Country music legend Glenn Campbell, who not only enjoyed huge crossover success in the ’60s and’ 70s but also established himself as a formidable session musician prior to that, died on Tuesday August 8 aged 81.
Campbell announced that he had been diagnosed with Alzheimer’s disease in 2011 and embarked on a farewell tour. Unfortunately, dates in Australia had to be cancelled due to his illness.
Campbell’s hits included many penned by Jimmy Webb such as ‘Galveston,’ ‘Where’s The Playground Suzie?’ and ‘By the Time I Get to Phoenix’ as well as others such as ‘Gentle On My Mind’ and ‘Rhinestone Cowboy.’ Campbell sold more than 45 million records in his career and topped the country singles chart 12 times.
Campbell’s final studio album, Adios, also featured a number of Webb compositions including the title track.
Webb played a concert earlier this year at Carnegie Hall in New York to raise money for Alzheimer’s charities and Campbell’s trust.
“People say, “Well don’t you feel like you were responsible for his success?” I just laugh,” recalled Webb in our ATN interview last month. “I can’t imagine anything further from the truth. I think that he was responsible for a lot of my success, and he was a proponent of mine and an advertiser of my merits and passed my songs along to other people including Highwayman, which he took down to Nashville and played for Willie Nelson, Waylon Jennings, Kris Kristofferson and Johnny Cash and they had a big hit with that.”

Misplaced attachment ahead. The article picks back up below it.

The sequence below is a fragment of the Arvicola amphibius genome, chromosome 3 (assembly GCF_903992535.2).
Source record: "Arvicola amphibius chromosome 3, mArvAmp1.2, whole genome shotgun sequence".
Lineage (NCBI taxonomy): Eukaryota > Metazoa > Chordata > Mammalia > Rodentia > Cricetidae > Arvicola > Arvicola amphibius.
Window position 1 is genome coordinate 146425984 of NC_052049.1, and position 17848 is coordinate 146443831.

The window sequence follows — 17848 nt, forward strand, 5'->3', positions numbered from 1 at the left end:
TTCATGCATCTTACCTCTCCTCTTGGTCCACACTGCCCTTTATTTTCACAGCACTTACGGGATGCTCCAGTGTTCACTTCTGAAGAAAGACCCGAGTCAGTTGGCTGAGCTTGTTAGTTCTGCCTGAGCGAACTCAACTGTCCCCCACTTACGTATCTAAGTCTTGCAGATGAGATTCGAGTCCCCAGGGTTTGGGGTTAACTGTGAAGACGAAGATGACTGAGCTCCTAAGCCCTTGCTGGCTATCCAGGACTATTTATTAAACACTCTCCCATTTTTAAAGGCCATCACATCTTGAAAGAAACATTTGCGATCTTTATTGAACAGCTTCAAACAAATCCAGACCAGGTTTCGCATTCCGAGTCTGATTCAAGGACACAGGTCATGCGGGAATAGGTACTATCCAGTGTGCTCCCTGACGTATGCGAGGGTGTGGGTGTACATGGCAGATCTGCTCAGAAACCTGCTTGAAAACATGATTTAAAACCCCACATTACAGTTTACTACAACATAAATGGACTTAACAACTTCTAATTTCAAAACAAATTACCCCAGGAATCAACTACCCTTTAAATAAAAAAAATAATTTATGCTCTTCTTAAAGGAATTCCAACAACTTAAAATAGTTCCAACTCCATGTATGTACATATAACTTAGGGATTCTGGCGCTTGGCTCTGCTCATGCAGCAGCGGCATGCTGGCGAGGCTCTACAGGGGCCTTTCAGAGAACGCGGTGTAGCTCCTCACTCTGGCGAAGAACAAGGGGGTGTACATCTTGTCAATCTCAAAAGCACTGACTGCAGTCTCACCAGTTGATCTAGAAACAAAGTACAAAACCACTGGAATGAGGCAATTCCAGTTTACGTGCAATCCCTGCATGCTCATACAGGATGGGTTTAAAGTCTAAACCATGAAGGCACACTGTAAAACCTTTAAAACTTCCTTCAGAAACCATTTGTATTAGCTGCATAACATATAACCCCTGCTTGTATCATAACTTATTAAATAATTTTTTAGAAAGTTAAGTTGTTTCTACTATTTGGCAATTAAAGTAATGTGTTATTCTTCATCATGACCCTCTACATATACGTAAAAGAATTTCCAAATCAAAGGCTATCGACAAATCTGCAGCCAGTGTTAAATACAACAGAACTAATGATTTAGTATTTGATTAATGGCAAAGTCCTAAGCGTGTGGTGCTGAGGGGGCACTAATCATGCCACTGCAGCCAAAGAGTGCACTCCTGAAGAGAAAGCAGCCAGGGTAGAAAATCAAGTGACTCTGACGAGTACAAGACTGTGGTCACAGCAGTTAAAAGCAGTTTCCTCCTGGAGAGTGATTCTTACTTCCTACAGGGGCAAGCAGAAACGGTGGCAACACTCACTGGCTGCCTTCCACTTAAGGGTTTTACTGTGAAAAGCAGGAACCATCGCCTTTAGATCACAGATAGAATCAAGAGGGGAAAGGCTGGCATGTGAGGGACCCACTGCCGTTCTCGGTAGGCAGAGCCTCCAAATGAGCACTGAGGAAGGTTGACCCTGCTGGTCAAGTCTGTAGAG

Campbell arrived in Los Angeles as a teenager and quickly became an in-demand session guitarist playing with the legendary Wrecking Crew on sessions for Nat ‘King’ Cole, Frank Sinatra, the Monkees, Merle Haggard and Elvis Presley. In 1965 Campbell also became a touring member of the Beach Boys — playing bass for Brian Wilson — as well as contributing guitar to the legendary Pet Sounds album.
Campbell enjoyed his first hit in 1967 with a version of John Hartford’s ‘Gentle on My Mind.’ The subsequent album reached No. 5 on the pop charts.
Jimmy Webb’s ‘By the Time I Get to Phoenix,’ the follow-up single reached No. 2 on the country chart and Campbell won four Grammys for the two songs at the 1967 awards — two in country categories, the other two in pop categories. Campbell then clocked up seven consecutive country No.1 albums.
Campbell hosted his own TV variety show in 1969 and acted in a number of films and presented TV specials.Campbell also caused headlines for some of his ‘off-field’ behaviour and divorces.
Campbell is survived by wife Kimberley and eight children, three of whom played in his backing band during his final farewell tour.